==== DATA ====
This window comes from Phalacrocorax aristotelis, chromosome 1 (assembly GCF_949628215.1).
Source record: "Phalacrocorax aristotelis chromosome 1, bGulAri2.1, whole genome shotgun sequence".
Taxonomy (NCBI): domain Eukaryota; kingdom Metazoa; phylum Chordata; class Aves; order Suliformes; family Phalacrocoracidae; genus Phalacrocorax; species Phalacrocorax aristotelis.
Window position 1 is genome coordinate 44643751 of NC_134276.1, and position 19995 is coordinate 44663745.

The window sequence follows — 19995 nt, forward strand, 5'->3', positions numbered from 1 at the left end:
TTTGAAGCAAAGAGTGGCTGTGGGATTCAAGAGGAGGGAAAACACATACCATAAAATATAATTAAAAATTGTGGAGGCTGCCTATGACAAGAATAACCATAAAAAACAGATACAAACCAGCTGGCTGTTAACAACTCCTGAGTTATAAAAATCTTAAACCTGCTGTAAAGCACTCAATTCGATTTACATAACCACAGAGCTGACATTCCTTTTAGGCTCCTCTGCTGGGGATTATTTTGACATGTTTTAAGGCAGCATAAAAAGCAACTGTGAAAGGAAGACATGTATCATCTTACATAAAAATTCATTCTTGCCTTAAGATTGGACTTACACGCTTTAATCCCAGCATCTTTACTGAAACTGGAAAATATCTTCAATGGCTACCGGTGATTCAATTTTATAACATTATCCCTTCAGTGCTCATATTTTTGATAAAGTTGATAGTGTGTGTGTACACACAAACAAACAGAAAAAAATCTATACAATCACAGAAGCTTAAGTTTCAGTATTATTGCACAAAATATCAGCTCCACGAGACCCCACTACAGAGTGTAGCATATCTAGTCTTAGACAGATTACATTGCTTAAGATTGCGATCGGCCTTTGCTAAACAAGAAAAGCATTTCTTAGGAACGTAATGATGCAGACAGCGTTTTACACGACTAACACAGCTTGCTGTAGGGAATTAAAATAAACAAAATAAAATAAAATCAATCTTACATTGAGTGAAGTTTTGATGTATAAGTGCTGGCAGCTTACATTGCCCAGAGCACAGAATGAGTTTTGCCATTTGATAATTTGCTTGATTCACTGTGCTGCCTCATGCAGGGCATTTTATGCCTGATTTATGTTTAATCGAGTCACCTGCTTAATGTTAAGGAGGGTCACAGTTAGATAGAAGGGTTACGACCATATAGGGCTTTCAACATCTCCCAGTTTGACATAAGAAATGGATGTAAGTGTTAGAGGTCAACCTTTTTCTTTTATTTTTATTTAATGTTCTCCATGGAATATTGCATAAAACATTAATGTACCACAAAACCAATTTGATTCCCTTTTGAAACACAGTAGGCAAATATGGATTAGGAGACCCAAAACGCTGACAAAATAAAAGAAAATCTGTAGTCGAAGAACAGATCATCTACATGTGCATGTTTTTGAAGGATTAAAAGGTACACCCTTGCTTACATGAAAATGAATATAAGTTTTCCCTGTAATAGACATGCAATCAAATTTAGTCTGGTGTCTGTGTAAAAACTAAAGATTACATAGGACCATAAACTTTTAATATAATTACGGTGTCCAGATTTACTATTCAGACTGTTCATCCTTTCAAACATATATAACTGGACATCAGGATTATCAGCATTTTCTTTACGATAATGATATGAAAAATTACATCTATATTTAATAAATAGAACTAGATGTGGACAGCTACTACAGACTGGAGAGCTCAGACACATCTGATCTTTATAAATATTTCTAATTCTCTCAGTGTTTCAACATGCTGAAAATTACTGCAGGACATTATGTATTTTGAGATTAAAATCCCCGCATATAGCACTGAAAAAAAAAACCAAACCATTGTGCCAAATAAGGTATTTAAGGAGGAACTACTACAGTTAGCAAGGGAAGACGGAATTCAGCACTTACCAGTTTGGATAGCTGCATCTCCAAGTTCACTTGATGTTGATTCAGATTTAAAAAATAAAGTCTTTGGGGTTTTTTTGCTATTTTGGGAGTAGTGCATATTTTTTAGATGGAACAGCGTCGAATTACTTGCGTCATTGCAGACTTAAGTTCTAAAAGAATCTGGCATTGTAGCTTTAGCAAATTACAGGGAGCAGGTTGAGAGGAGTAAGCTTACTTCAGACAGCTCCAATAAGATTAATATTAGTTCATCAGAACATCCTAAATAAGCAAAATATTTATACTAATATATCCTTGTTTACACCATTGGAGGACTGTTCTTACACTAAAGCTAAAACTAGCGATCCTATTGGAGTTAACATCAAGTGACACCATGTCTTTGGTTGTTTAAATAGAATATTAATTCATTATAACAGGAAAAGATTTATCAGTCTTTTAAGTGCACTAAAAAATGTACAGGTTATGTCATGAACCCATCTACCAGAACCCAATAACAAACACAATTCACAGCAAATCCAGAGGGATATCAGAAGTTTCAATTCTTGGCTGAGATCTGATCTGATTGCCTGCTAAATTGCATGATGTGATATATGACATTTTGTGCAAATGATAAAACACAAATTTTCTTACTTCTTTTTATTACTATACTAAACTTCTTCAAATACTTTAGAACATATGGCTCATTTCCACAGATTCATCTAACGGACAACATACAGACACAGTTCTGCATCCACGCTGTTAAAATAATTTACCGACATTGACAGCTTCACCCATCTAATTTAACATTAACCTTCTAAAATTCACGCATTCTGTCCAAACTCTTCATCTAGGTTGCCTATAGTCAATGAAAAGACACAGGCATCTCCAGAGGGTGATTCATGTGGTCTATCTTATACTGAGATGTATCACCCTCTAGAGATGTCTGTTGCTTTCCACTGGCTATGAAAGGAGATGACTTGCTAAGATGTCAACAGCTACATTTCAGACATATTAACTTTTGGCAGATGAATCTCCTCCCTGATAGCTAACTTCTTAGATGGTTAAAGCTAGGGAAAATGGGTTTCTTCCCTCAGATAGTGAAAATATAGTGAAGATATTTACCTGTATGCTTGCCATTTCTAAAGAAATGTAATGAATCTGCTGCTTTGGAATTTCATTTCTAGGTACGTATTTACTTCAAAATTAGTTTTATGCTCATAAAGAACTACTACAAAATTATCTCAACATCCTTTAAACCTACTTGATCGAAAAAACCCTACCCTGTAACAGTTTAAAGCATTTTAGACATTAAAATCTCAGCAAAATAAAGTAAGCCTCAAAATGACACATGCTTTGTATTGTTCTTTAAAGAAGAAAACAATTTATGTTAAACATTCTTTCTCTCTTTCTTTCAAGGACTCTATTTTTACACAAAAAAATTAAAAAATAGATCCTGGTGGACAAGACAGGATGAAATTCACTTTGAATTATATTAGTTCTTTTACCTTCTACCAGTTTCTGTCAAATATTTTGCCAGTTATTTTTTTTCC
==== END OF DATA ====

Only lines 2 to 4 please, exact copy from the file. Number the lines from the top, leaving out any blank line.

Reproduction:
Source record: "Phalacrocorax aristotelis chromosome 1, bGulAri2.1, whole genome shotgun sequence".
Taxonomy (NCBI): domain Eukaryota; kingdom Metazoa; phylum Chordata; class Aves; order Suliformes; family Phalacrocoracidae; genus Phalacrocorax; species Phalacrocorax aristotelis.
Window position 1 is genome coordinate 44643751 of NC_134276.1, and position 19995 is coordinate 44663745.